, there, though his comparatively small force
upon the Island are engaged with some four
thousand of the enemy. •
Aoubsequent dispatch received late this af
ternoon says that Gen. Evans, of the rebel
forces, has four field and three pieces masked
and:about four thousand men. A prisoner who
.was taken mentions he has four thousand iebel
troops and expects reinforcements.
Gen. Stone at that time believed he could oc
cupy Leesburg to-day and hold it. The dis
patch is dated Edward's Ferry.
The statement of the Boston fournal of the
17th, that letters of credit for twelve millions
lixuads sterling or nearly sixty millions dollars
have been sent to Europe by government agents
to purchase army woolens is regarded as another
evidence of exaggerations which sometimes oc
cur and cause mischief.
On. careful inquiry, it= is found that the sum
of four hundred thousand dollars was sent, and
four hundred thousand more is to be sent in
thirty. days, in all less than one million of dol
to secure clothes to be made up in this
country, to meet the pressing wants of our sol
diers in the field, until our own manufacturers
can supply the goods now so Much needed..
It was a wise precaution on the part of the
Government officers whose duty it is to know
that the soldiers are provided for, that the
greatest care was exercised in the selection of
agents to execute the order. George P. Smith,
Esq., formerly of Pittsburg; a gentienian of un
blemished character and large experience as a
merchant, was requested by the Department to
aid Col. Thomas in selecting- and purchasing
material, which he does without compensation
for services, but solely to assist the Government
from the best and most patriotic motives.
The policy of the Secretary of War in sup
porting home manufacture' when it is possible
to be done without positive Injury to • the ser
vice, has been so frequently exercised in a prac
ticable shape for the benefit of our manufactur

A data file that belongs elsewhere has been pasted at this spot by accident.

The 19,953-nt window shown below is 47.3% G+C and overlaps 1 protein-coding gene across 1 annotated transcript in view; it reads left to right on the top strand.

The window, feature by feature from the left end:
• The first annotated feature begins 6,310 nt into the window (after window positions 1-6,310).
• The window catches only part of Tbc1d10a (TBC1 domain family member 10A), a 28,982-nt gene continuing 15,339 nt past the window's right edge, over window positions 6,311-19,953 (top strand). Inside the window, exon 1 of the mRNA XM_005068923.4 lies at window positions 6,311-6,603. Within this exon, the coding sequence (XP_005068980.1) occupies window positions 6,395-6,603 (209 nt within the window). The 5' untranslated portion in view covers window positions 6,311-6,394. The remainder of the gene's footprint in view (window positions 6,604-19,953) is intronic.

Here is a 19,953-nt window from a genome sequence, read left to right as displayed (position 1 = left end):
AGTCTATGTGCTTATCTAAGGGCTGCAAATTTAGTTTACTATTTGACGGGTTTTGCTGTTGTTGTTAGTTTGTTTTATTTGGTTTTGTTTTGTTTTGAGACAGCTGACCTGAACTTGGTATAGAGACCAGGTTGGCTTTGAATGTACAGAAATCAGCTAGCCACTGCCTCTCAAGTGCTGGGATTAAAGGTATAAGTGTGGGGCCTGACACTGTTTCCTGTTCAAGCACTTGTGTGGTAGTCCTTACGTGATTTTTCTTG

ers, that no question can arise in this case.
In connection with the fact that payment
has been suspended of debts created in the de
partment of the west, it is proper to state that
the Investigation COmmittee appointed by Con
gress to inquire into all contracts, and now in
session in St. Louis, have in their examination
discovered greatiiiegilarity and extravagance
in the publiC expenditures.
In view of all
Ole circumstances it is apparent
the administration will yield to the necessity of
completely reorgan id n g the entire department
to accomplish which Geri. Fremont will be
transferred or assigned to some oilier ditty.
fttam tinting fita.
./Taving procured Steam Power Pressea, we are prepar
ed to execute JOB add 8008 PRINTING of every descrip
tion, cheaper than It can be done at any other establish'.
ment in the country.
/Kir Four lines or less constitute one-half square. Eight
lines or more than four constitute a square.
Half Fquare, one day
one month... ,
" three months
" six months..
OneiSquare, one day
' t' , l cc
tt one year,,...... 15 00
.!-2.4eiir- Business notiees inserted in the Local Column, or
before Marrigcs and Deaths, FIVE CENTS PER LINE for
Marrigee and Deaths to be charged as regular ad
The President and his constitutional advisers
are determined that that department of the
service shall he managed with prudence so far
as they have and can exercise the power to con
While the steps necessary to be taken may
affect the standing or position of some few in
dividuals, it is considered better that such
changes should be made, rather than the great
interests at stoke should suffer by hesitation or
inaction on the part of the government.
The Commissioner of Patents has decided on
McCormick application for the extension of his
reaper patent of 1847, first, that the invention
is one of great utility and importance to the
public. Second, that the sums already received
by McCormick, and the sums he is entitled to
recover from infringements, together amount to
an adequate remuneration and 'therefore the
patent should not be extended.
Parties residing in the State of New York,
and opposing the extension, were represented
by Judge Dewitt C. Lawrence and - Robert N.
Fenwich, of WAshington city.
The last official despatches from Europe,
are more than usually satisfactory, though
our ministers abroad have discovered many